These are broad definitions of "fantasy" and "literature", but consider them two ends of a narrative spectrum. Where fantasy is escapist and consumable (if not disposable), literature is grounded with realistic characters who face consequences of their actions. Fantasy is consumed like potato chips, literature is digested slowly after the meal. Literature needs to survive fridge logic while the reader processes a more complex experience.

Having a message subverts the fantasy. If there are consequences to character actions, and protagonists develop and learn and change, or suffer by their hubris, there is inevitably a message that lingers after the adventure is over.

In Greek mythology, Icarus gets to experience the fantasy of flight, but he flies too close to the sun, his wings melt, and he dies. The parable entices with a power fantasy, but ends with a message: "Don't get cocky, Flyboy." Notice that Icarus does not come back with a try/fail cycle until he "beats the sun". Icarus dies, the end. Actual consequence = gravitas. If Icarus figured out how to trick the sun so he could fly higher, the story would lose any meaningful message – it would just be a fairytale.

You can "dial in" levels of fantasy and literature, but consider how literature's message tends to be a wet blanket on the fantasy, while fantasy's (cough) indulgences require suspension of disbelief (if not complete rejection of reality). These two elements counter each other – while they can co-exist in the same story, ultimately it leans one-way or the other. A story can have fantastical elements and still convey a message, but too much of one spoils the other.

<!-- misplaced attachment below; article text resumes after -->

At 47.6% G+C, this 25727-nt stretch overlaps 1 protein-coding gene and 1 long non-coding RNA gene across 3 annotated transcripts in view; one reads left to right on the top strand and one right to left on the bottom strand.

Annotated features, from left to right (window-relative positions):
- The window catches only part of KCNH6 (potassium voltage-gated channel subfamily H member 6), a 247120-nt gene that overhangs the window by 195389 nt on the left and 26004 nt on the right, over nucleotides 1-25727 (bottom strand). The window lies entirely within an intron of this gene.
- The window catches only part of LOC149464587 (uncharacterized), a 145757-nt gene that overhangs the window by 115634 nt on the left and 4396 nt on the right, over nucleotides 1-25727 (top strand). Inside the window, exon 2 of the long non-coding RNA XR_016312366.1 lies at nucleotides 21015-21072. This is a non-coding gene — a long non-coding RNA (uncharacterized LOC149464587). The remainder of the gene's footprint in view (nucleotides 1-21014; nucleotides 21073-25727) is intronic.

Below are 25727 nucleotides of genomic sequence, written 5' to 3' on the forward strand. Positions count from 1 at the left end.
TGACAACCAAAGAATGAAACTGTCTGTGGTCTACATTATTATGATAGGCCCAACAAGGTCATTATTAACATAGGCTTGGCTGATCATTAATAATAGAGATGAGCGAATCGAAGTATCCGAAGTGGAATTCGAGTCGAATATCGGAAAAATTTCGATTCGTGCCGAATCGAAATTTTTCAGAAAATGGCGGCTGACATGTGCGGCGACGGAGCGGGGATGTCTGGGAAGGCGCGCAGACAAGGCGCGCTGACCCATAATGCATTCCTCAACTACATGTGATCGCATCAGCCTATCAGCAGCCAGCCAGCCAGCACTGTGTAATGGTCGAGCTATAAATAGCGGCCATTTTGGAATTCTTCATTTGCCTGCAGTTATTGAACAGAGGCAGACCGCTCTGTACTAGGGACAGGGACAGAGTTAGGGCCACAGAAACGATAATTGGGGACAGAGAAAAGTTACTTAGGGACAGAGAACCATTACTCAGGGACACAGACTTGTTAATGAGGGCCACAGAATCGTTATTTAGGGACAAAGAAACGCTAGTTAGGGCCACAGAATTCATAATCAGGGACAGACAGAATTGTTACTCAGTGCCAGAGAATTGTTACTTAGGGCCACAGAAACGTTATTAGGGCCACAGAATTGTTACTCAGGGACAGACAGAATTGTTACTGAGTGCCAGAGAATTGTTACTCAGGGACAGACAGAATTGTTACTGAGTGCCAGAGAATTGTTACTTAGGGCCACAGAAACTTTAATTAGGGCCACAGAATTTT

Going back to the pornstar analogy, when the main character evolves and grows from their experience, it stops being pornography. We can split hairs over terms like "erotic fiction", but once the character has an arc and a message or meaningful consequences appear, it's more than just a basic sex-fantasy. Even the 50 Shades trilogy rises above pornography by giving Christian Grey a character arc (too bad about Anastasia but she's not the main character). It's not deep literature, but most people know the difference between erotic fiction and fantasy porn when they see it.

Think about whether you ultimately want a fantasy about a superhero who is perpetually leveling up, or literature where the hero sacrifices and changes to convey a message that can outlast the narrative.